1. Variety. Some people complain, bemoan and generally make fun of my eating habits, which have been unconventional since birth (I was the kid that snacked on carrot sticks and celery). Going out to eat can be a nightmare, in their eyes, because I’m such a “picky eater”. The truth is they are the picky eaters and most restaurants cater to their limited idea of food – meat, fat-laden processed cheese, starch and refined, nutitionless, empty calorie carbs (I’m looking at you bread and chips). Check out any chain restaurant and you’ll see that most items on their menu are a variation of the same dish.  Even if they offer a salad, it is heavy on meat and cheese and light on veggies. Usually the only veggie in the so-called salad is iceburg lettuce and it is drowned in dressing. Let’s not forget the two wedges of tomatoes they stick in there for good luck.

My initial foray into veganism has produced meals that are rich in variety, flavor and nutrients (but we’ll get to that in a minute). I have (real) oatmeal enriched with nuts, raisins, wheat germ and flax seed topped off with almond milk for breakfast. Snacks (I try to abide by the E.L.M.O. diet – eat more less often) consist of things like peanuts and raisins (you should always have a carb and protein), apple and organic (i.e. no sugar added) peanut butter, hummus and crackers, lunch has been things like peanut and tofu cutlets (served with a salad or assorted roasted veggies) and quinoa salad. I also have made a cold pasta salad (silken tofu was the base for the dressing) and carmelized tofu with pecans and brussel sprouts (yes, I like brussel sprouts – remember I was that kid). I found the most DIVINE black bean soup recipe. I buy fruit on sale and freeze it for smoothies. Gathering recipes I realize there are tons of different types of veggie burgers (sweet potato, quinoa, black bean, white bean, etc) and I’m itching to try every one of them.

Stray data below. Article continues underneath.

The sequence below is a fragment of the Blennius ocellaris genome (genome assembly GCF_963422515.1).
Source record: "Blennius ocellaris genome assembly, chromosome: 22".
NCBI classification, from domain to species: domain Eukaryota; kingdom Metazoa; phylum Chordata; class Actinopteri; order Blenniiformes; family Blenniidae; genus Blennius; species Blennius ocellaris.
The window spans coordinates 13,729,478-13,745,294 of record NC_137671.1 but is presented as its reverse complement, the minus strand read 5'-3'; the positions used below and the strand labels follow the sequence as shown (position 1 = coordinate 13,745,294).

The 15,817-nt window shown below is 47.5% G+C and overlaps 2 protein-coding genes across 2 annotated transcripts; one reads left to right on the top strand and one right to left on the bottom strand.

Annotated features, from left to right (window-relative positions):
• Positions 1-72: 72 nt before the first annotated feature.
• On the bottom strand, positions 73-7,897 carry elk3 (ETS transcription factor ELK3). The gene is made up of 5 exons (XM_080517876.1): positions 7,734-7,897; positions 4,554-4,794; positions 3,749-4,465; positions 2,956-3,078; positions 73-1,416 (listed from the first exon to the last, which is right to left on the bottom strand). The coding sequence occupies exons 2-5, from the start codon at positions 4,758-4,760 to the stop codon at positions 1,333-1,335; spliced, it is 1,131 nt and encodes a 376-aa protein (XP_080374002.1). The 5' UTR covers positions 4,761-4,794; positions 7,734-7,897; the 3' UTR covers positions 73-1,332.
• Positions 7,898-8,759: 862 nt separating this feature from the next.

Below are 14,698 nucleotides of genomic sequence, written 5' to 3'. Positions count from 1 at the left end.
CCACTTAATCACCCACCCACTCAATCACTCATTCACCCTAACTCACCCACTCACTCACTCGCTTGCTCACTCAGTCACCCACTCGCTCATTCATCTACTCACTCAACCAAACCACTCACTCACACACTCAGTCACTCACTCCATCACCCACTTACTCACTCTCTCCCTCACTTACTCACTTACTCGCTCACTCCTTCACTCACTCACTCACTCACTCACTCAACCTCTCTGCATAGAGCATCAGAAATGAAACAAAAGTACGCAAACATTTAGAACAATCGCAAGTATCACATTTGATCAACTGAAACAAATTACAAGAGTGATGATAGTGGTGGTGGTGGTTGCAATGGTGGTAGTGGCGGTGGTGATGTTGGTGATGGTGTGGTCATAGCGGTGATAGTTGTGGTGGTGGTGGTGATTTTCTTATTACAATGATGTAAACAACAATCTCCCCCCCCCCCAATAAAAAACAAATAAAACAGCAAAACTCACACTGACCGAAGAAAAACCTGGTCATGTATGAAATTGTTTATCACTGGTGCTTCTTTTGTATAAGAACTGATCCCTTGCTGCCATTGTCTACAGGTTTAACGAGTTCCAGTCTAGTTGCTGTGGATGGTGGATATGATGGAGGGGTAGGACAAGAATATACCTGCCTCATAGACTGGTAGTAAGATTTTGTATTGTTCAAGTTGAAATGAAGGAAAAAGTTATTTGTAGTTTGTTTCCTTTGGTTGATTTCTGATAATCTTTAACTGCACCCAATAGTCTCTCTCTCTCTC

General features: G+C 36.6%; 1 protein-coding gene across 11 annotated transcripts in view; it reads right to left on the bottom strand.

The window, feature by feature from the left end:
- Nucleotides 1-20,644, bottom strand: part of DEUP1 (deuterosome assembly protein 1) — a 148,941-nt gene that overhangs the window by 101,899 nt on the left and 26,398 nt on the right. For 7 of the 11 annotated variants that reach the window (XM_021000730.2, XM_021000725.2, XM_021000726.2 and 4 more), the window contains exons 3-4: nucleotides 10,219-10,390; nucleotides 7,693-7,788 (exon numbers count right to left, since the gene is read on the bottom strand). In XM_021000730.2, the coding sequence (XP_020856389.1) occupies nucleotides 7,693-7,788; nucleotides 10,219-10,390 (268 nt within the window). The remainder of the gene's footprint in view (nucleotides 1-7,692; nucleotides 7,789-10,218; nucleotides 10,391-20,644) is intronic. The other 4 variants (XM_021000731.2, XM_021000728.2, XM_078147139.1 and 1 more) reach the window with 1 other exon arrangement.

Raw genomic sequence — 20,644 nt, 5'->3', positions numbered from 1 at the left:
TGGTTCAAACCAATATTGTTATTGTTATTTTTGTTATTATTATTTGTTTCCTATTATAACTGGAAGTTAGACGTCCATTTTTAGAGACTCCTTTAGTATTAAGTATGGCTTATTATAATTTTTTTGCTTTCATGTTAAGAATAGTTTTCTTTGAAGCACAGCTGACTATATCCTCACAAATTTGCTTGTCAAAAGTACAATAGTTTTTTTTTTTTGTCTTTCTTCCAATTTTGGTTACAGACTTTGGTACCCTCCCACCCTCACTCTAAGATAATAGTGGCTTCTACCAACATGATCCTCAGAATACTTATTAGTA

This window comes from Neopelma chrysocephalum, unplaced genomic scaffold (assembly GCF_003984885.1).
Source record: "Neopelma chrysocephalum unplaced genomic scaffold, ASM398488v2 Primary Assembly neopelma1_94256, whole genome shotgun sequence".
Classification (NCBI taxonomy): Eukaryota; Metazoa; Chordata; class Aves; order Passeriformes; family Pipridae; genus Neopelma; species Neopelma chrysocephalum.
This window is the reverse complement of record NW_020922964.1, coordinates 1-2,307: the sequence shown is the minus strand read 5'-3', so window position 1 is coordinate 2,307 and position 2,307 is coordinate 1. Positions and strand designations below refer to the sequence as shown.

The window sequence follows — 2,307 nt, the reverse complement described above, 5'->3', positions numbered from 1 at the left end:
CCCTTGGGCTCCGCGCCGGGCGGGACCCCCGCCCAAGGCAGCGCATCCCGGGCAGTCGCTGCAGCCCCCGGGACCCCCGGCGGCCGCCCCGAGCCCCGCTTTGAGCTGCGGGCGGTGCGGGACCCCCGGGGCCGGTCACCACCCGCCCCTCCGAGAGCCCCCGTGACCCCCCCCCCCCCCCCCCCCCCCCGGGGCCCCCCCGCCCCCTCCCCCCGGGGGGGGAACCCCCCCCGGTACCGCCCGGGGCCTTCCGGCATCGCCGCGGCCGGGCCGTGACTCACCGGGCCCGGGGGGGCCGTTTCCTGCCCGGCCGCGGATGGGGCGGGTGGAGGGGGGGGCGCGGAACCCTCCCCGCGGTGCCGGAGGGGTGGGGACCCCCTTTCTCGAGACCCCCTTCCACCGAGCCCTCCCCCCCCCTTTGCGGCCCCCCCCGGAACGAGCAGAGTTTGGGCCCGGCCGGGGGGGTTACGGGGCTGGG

A wonderful resource has been the cookbook 1000 Vegan Recipes by Robin Robertson. It’ll be a long time before I make my way through it.